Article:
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Santa pulled out stops

Americans splurged, with more credit usage, more spending overall in December

Santa pulled out stops

During the past holiday season consumers favored credit cards over both PIN and signature debit cards, amid a significant spike in spending growth rates in consumer categories year over year for December.

December saw dollar volume growth of 6.1%, compared to the growth rate of 4.4% seen in November, according to First Data Corp.’s SpendTrend monthly report. That was in overall consumer spending, while retail spending specifically rose 3.1% year over year.

First Data indicated that consumers’ mood and confidence has been improving. As a result, they were more willing to charge, rather than simply transact with debit cards. Credit transactions grew by 7.3%, year over year, in December, versus 5.6% in November. PIN debit rose 5.7% and signature debit rose 2.3% in December, versus 7.4% and 2.9% in November.

Growth in number of transactions—versus total dollars—saw a significant upturn, rising 5.2% in December versus 4.8% in November. The retail transaction growth rate rose to 1.9%, up from 0.7% in November.

“Shoppers splurged on holiday gift giving,” First Data reported.

“Holiday shoppers were out in full force and did not have time to procrastinate due to the shortened holiday window,” First Data stated in its monthly summary. “The growth was supported by extended store hours, pre-Christmas and post-Christmas, and the promotional environment which lured in last-minute bargain-seeking shoppers.”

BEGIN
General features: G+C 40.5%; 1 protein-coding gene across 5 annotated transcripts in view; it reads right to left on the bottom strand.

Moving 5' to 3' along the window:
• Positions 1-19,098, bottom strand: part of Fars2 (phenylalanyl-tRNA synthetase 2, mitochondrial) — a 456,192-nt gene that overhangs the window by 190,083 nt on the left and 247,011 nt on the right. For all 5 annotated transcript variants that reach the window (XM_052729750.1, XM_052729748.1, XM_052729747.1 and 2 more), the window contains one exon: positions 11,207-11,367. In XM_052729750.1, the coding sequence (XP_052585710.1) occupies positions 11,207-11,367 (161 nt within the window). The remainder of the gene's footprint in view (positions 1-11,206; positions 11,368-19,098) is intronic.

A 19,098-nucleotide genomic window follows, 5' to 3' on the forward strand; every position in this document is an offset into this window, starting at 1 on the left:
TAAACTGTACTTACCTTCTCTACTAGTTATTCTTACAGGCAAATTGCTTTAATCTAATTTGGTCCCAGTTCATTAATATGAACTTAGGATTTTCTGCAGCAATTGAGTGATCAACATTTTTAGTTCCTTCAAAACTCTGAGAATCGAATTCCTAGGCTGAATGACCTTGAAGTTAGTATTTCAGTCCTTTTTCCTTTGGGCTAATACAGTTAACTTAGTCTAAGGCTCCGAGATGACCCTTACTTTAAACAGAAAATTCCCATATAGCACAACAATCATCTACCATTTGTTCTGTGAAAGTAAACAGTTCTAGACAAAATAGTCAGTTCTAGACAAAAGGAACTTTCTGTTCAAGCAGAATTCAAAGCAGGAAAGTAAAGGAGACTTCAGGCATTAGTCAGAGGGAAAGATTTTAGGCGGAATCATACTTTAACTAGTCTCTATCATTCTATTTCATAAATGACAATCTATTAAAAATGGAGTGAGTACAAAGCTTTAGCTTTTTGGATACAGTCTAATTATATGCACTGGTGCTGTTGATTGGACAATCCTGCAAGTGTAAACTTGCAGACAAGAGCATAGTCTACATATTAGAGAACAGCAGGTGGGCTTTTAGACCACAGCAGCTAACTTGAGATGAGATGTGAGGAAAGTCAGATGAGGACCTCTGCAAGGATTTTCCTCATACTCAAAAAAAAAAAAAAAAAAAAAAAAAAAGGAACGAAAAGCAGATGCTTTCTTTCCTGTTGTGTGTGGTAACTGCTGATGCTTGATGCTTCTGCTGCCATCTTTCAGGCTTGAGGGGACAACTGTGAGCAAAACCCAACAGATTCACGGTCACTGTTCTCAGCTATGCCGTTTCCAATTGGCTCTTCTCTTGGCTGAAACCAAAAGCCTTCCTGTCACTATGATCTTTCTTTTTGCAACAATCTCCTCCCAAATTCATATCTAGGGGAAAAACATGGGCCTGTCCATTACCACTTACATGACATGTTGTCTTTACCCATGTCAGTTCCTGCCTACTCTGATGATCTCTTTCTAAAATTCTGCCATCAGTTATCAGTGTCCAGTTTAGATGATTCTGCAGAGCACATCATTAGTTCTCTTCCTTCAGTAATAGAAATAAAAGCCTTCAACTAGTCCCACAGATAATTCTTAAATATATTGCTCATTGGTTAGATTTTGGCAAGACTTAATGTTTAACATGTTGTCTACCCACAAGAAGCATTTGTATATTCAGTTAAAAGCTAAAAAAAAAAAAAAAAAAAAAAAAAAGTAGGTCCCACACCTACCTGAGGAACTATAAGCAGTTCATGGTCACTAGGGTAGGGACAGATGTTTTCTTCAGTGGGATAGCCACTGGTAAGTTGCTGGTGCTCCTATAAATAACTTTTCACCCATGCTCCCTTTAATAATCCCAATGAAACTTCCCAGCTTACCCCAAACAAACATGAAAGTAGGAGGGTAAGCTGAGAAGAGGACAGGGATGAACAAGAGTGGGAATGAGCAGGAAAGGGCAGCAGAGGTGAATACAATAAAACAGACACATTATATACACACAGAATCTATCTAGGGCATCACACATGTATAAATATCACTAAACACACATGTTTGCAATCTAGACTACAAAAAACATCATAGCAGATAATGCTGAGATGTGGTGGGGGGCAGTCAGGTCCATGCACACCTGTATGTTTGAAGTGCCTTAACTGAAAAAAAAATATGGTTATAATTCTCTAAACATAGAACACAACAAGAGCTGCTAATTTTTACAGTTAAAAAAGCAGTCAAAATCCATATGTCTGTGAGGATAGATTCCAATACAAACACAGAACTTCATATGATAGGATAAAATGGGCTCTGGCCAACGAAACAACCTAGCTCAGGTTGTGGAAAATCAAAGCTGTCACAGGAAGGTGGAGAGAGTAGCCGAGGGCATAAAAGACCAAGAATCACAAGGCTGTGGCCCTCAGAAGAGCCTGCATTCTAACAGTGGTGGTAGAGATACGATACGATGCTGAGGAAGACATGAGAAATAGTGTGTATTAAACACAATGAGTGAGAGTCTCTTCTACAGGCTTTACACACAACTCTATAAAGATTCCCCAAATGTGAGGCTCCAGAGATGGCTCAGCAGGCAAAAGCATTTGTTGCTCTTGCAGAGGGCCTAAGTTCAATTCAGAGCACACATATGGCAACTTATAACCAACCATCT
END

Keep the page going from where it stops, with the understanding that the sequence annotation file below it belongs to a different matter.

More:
More free shipping offers and price-matching policies also helped bolster growth, First Data said.

Weather hurt, gas prices helped

Average ticket growth—amount spent per store visit—was 0.8% in December, versus -0.3% in November. However, over the course of December totals began falling off as merchants began discounting to attract last-minute buyers and to move seasonal inventory.

The company speculated that the holiday upturn could have been still higher. However, rough weather in the Midwest and Northeast dampened some shopping. Still, all regions showed positive year-over-year growth.

First Data noted that a multi-month dip in gasoline prices also encouraged Americans to get out and hit the malls, though they were apparently cutting back in one areas: meals out.

“Food Services/Drinking Places spending growth of 4.6% marked the slowest growth in ten months as shoppers held back on eating out during their holiday shopping,” the report said.

How First Data tracks point of sale spending

The First Data SpendTrend monthly report, which this comes from, bases its analysis on actual point of sale same-store results, drawing on the tracking from the company’s payment network. The company computes year-over-year growth rates in spending overall and by categories of goods and services, and then compares growth rates in sequential months.

First Data says it believes year-over-year growth rates help form better conclusions about organic spending patterns than month-to-month growth rates, with its analysis then comparing the differences in year-over-year growth rates. The company does not make adjustments for seasonality, as it believes that distorts the statistics, which are drawn from actual spending, not sampling.

More information about the SpendTrend reports

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